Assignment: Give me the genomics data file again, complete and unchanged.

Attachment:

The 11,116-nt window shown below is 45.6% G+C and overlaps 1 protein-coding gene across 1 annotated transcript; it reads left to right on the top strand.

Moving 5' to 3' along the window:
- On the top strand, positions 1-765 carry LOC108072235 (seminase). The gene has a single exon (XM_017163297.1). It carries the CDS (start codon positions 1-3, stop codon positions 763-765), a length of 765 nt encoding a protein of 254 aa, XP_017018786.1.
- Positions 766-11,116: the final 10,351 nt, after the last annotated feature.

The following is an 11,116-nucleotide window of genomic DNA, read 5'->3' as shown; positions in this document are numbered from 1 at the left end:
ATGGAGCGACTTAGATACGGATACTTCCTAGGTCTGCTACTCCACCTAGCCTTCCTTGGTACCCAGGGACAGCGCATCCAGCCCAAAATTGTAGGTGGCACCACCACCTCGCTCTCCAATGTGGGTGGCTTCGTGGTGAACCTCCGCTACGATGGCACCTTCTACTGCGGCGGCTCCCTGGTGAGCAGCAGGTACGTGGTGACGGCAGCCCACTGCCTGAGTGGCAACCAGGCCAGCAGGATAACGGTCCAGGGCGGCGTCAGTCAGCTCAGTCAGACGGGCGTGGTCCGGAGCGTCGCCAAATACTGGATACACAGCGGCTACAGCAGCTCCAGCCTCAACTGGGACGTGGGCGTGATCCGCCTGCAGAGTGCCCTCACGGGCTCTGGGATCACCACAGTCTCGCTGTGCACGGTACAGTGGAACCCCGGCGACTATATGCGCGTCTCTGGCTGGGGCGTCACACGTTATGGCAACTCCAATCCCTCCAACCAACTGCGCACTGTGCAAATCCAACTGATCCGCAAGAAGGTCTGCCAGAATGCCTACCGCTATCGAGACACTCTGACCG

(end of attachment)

The 11,116-nt window shown below is 45.6% G+C and overlaps 1 protein-coding gene across 1 annotated transcript; it reads left to right on the top strand.

Moving 5' to 3' along the window:
- On the top strand, positions 1-765 carry LOC108072235 (seminase). The gene has a single exon (XM_017163297.1). It carries the CDS (start codon positions 1-3, stop codon positions 763-765), a length of 765 nt encoding a protein of 254 aa, XP_017018786.1.
- Positions 766-11,116: the final 10,351 nt, after the last annotated feature.

The following is an 11,116-nucleotide window of genomic DNA, read 5'->3' as shown; positions in this document are numbered from 1 at the left end:
ATGGAGCGACTTAGATACGGATACTTCCTAGGTCTGCTACTCCACCTAGCCTTCCTTGGTACCCAGGGACAGCGCATCCAGCCCAAAATTGTAGGTGGCACCACCACCTCGCTCTCCAATGTGGGTGGCTTCGTGGTGAACCTCCGCTACGATGGCACCTTCTACTGCGGCGGCTCCCTGGTGAGCAGCAGGTACGTGGTGACGGCAGCCCACTGCCTGAGTGGCAACCAGGCCAGCAGGATAACGGTCCAGGGCGGCGTCAGTCAGCTCAGTCAGACGGGCGTGGTCCGGAGCGTCGCCAAATACTGGATACACAGCGGCTACAGCAGCTCCAGCCTCAACTGGGACGTGGGCGTGATCCGCCTGCAGAGTGCCCTCACGGGCTCTGGGATCACCACAGTCTCGCTGTGCACGGTACAGTGGAACCCCGGCGACTATATGCGCGTCTCTGGCTGGGGCGTCACACGTTATGGCAACTCCAATCCCTCCAACCAACTGCGCACTGTGCAAATCCAACTGATCCGCAAGAAGGTCTGCCAGAATGCCTACCGCTATCGAGACACTCTGACCG